Busload of students and teachers hijacked in Manila

A day-care center owner took a busload of his students and teachers hostage and drove them to Manila city hall Wednesday to demand better housing and education for the children.

Jun Ducat and at least one other hostage-taker scribbled in large letters on a sheet of paper, taped to the bus windshield, that they were holding 32 children and two teachers and were armed with two grenades, an Uzi assault rifle and a .45-caliber pistol, police officer Mark Andal said.

They said they were demanding housing and education for 145 children in his 4-year-old day-care center in Manila's poor Tondo district where the incident, televised live around the world, appeared to have begun. The driver was released soon afterward.

"I love these kids; that's why I am here," Ducat, identified by police and parents as the day-care center owner, told DZMM radio by mobile phone. "I invited the children for a field trip.

"You can be assured that I cannot hurt the children. In case I need to shed blood, I will not be the first to fire. I am telling the policemen, have pity on these children."

One child with a fever was released after four hours and was driven away in an ambulance.

Police surrounded the bus, its emergency lights flashing. Black-clad bomb squads and SWAT teams watched from behind a monument to Andres Bonifacio, one of the leaders of the Philippine revolution against Spanish colonial rule in 1896. Ambulances, fire trucks and crisis teams from the Social Welfare Department also were on standby.

TV footage showed the kindergarten-age children, one in sunglasses, waving from the windows, and a woman could be seen making a hand signal asking for a phone as one of the gunmen held a grenade at her shoulder.

The woman reassuringly massaged the shoulders of one boy as she walked away from the front of the bus and the curtains were pulled shut. The children were allowed to wave again later, apparently to show they were OK, before the curtains were closed again.

Mothers of some hostages went on radio to tearfully appeal for their children's safety.

"We are asking him to free the children, to let our kids out," said Dema Arroyo, 29, mother of 6-year-old hostage Angelica. "We will forgive him if he will free our children. We have no ill feelings toward him. He is a good person."

Ducat said the hostage-taking was for the children's benefit.

"To the parents of the kids I am with ... I am asking for justice so they can have continued education up to college," Ducat said.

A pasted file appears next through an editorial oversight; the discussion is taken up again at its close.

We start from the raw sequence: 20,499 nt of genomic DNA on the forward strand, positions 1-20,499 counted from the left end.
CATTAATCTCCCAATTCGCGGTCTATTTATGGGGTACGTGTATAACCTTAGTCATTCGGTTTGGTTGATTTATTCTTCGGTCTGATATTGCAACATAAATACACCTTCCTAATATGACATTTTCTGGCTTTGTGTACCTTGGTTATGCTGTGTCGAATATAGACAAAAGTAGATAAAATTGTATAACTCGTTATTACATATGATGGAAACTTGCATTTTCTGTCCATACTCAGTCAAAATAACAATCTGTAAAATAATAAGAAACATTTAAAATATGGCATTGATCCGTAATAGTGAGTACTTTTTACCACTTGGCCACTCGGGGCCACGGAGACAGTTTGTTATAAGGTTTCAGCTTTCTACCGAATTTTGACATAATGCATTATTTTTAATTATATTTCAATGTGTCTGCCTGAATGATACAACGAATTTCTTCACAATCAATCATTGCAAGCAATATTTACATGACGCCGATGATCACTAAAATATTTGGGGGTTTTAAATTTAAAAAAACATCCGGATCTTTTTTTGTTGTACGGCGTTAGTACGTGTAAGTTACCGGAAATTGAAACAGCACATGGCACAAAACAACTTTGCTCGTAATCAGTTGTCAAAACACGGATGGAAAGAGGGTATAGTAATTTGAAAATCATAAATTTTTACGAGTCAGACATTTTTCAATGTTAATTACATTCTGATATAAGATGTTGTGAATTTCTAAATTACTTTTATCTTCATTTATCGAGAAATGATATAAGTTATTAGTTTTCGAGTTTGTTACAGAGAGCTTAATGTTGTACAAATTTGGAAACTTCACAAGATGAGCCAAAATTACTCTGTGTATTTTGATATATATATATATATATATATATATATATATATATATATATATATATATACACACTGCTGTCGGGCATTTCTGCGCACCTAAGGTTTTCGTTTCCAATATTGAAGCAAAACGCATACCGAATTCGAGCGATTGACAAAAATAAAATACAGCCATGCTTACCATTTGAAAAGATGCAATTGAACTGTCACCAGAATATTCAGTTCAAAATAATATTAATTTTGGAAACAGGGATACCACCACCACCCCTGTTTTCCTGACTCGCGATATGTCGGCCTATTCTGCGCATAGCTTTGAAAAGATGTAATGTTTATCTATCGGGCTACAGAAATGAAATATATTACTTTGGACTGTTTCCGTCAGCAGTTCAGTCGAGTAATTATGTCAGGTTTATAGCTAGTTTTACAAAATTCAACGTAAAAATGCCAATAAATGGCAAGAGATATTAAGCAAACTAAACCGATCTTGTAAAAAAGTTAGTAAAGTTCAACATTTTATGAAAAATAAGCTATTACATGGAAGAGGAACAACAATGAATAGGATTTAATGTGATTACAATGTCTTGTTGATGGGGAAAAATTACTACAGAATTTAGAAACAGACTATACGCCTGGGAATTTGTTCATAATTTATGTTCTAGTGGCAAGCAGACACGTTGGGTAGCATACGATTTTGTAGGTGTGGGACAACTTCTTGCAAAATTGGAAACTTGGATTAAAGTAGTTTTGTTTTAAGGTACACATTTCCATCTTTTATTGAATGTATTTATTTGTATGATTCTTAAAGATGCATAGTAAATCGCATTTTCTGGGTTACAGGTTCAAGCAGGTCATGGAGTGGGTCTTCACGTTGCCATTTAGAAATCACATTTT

Social Welfare Secretary Esperanza Cabral talked with Ducat and offered assurances that the children would get a good education.

About 2 1/2 hours after the standoff began, Sen. Bong Revilla, who said he knows Ducat, was allowed to board the bus for negotiations. Some were broadcast live on radio, the sounds of the kids playing and talking in the background.

Revilla emerged 45 minutes later and reported that the children were in good shape. He said Ducat was holding a grenade with the pin pulled out, and that his hands were shaking.

Revilla said Ducat claimed he planned to surrender later but wanted a hookup with a number of radio stations to deliver a message to the Philippine people. Ice cream was being brought for the hostages, the senator said.

The engine of the purple-and-gray bus continued to run, providing air conditioning as midday temperatures reached 34 degrees C (93 F). Traffic ground to a halt around the normally busy area.

Ducat, who claimed to have food for two days, was involved in a previous hostage-taking in 1989 involving two priests in which he used fake grenades, but the priests did not press charges in what was described as a contract dispute, officials said. Revilla said he had no doubt that the grenade this time was real.

A DZMM radio reporter said Ducat, who was seeking safety assurances, asked him to call his doctor, saying he had an angioplasty two weeks ago and that his chest was feeling tight.

Ducat was disqualified as a congressional candidate in 2001. It was not immediately clear why, but he was well known to local officials.

He once protested against the high price of rice by pulling a wagon loaded with sacks of rice about 100 kilometers (60 miles) from Nueva Ecija province to Manila.

During an election campaign in 1998, he climbed to the top of a tower to protest against the candidacy of a politician who he said was not a real Filipino citizen.

"I know him as a very, very passionate individual who has his own kind of thinking on the solutions to our problems," Manila Mayor Lito Atienza said. "But we cannot agree with his ways."

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Author`s name Angela Antonova